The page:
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One thing can be said about this year’s TNL Onstage – there’s been a lot of feedback. Not from performers or members of the audience, but the sound technicians. They apparently loved the music so much they couldn’t help adding their own sounds to the bands’ and one found nearly each and every competitor’s performance subtly (and sometimes not-so-subtly) punctuated by squeals and screeches of the amplifiers’ production.
Not surprising though, considering the fact that the bands (including finalists Cord of Major, Zilch, White Living Grave, CryWolf, Roadkill and Ethereal) seemed to be a notch above most of the solo semi-finalists in terms of performance standards. It must of course be added that having a team on stage is a much more comforting situation to be in as opposed to being ‘alone’ on it, considering especially the hard-to-get characteristic of the mixed (and as the comperes found it important to note, “good looking”) audience the competitors have to face.
Acid, thanks to vocalist Dinith’s relaxed and easy style was the only band able to turn attention on the audience. But it was evident that with spending precious time tuning guitars only once on stage, Acid didn’t enjoy the performance experience much. Despite having a repertoire that was different to the other bands’ which provided relief from an unvaried (and sometimes repetitive!) line-up of numbers, and having rocked the crowd and won the encore round at the prelis, the boys were just too glum and serious that night to justify entry to the finals.
White Living Grave, Roadkill and Ethereal were unquestionably the show-stealers among the nine semi-finalists, being distinctly more mature (Roadkill was on an average simply taller as well!) and confident in their performances. While all three of these bands were more relaxed and professional in their delivery, it seemed that White Living Grave was the one more aware of its image as a collective entity, their whole performance being unified from the introduction. While most of the other bands were collections of individuals playing instruments together and led by the vocalist, White Living Grave was more a team, with members other than just the vocalist (notably the drummer, Heshan, who also played the thammatama in their original acoustic number ‘Sins of Fire’) laying claim to a ‘voice’ and rapport with the audience.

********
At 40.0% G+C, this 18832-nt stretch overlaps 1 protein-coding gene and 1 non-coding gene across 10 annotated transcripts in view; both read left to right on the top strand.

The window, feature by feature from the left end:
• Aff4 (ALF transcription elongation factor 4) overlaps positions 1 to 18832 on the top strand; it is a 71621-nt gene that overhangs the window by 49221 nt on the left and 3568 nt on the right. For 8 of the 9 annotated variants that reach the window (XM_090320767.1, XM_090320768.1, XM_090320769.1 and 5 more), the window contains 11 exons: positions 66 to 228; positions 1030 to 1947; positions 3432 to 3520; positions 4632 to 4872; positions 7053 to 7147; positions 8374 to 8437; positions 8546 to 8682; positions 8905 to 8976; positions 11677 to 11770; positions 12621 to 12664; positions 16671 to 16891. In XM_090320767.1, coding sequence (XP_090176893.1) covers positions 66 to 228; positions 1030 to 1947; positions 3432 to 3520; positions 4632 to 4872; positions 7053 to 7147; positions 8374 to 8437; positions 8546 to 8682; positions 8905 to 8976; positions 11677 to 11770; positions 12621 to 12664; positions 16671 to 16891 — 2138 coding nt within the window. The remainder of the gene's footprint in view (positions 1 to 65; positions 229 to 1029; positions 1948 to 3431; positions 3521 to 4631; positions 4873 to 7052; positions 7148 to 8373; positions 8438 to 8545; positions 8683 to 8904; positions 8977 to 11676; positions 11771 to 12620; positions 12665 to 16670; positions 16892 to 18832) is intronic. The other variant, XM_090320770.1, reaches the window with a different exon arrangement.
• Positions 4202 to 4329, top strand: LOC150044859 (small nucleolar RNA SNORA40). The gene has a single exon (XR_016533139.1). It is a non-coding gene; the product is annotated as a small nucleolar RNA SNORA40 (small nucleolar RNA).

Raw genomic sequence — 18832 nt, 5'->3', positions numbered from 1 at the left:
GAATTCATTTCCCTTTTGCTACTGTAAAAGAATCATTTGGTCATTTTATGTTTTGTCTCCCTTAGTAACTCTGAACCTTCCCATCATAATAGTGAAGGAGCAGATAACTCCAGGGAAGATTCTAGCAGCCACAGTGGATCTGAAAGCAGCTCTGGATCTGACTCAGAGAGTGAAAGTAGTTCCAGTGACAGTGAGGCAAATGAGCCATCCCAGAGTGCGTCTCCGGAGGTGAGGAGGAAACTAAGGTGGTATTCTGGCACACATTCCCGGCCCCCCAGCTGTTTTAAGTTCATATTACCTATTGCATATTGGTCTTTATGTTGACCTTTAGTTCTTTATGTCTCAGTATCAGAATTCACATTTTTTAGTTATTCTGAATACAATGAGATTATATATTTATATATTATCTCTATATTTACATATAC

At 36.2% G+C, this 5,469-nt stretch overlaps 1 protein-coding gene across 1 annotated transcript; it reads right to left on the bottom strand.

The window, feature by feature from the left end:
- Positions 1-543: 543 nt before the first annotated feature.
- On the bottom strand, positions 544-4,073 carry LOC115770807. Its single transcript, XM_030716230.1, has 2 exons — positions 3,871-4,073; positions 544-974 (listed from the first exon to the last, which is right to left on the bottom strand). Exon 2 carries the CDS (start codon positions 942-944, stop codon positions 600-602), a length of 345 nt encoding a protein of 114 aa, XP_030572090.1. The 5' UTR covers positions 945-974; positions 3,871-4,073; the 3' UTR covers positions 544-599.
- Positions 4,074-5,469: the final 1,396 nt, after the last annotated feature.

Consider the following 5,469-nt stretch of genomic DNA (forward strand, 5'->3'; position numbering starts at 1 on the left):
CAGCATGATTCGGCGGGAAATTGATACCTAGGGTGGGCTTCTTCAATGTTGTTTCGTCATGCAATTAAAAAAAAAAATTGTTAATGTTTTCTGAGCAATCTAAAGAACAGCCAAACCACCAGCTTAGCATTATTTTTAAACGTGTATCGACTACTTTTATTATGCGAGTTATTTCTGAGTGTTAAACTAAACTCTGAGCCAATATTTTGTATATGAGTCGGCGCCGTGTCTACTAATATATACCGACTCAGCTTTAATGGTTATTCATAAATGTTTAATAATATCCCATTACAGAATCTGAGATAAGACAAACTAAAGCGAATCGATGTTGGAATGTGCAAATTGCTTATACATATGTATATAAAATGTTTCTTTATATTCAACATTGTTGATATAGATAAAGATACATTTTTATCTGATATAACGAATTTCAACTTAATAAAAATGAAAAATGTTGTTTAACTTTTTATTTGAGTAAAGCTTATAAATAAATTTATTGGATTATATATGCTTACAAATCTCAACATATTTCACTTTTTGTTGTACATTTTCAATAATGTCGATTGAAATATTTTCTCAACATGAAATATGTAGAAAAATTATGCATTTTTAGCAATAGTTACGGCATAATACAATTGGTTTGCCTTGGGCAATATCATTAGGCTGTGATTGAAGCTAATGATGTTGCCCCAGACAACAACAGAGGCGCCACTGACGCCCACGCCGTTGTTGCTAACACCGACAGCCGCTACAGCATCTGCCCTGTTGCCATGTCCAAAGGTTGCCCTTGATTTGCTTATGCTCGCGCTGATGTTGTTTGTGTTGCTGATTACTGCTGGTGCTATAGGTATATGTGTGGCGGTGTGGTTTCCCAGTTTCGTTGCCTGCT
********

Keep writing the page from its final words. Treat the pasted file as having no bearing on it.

Lead guitarist for Roadkill, Shamika, was another who apart from vocalist Ryan, communicated with the audience during the performance, alongside bassist Akila. Roadkill was about the only band that came across as confident with quietness, on a night full of loud sounds. Ryan definitely made some memories for the audience with his well-rounded falsetto and a fearless experimental manipulation of his vocal chords.
Ethereal vocalist Hemal’s strong rounded voice was complemented by a notably mature and precise delivery by the instrumentalists, while the band as a whole consistently maintained the quality and balance of their performance. CryWolf too, worked well together, and their original acoustic number ‘The Wind’ displayed their musicality in rhythmic flexibility and a cliff-hanger of an ending.
Chord of Major, too, showed signs of a good musical blend and coordination, but failed to evoke a response from the audience, even while singing Bon Jovi’s ‘I Love This Town’. One may safely predict though, that the audience at the finals will be more in sync with such a sentiment, considering the sensation that “TNL Onstage: Party In The Park” is geared to be. The event will feature a number of established artists that have their roots in TNL Onstage, as well as the twelve finalists for the competition. The show kicks off on the Vihara Maha Devi Park grounds at 5pm on July 30, tickets for which will be available at the TNL Head Office. For more info, call on 011 7777 555 or log onto www.tnlonstage.com.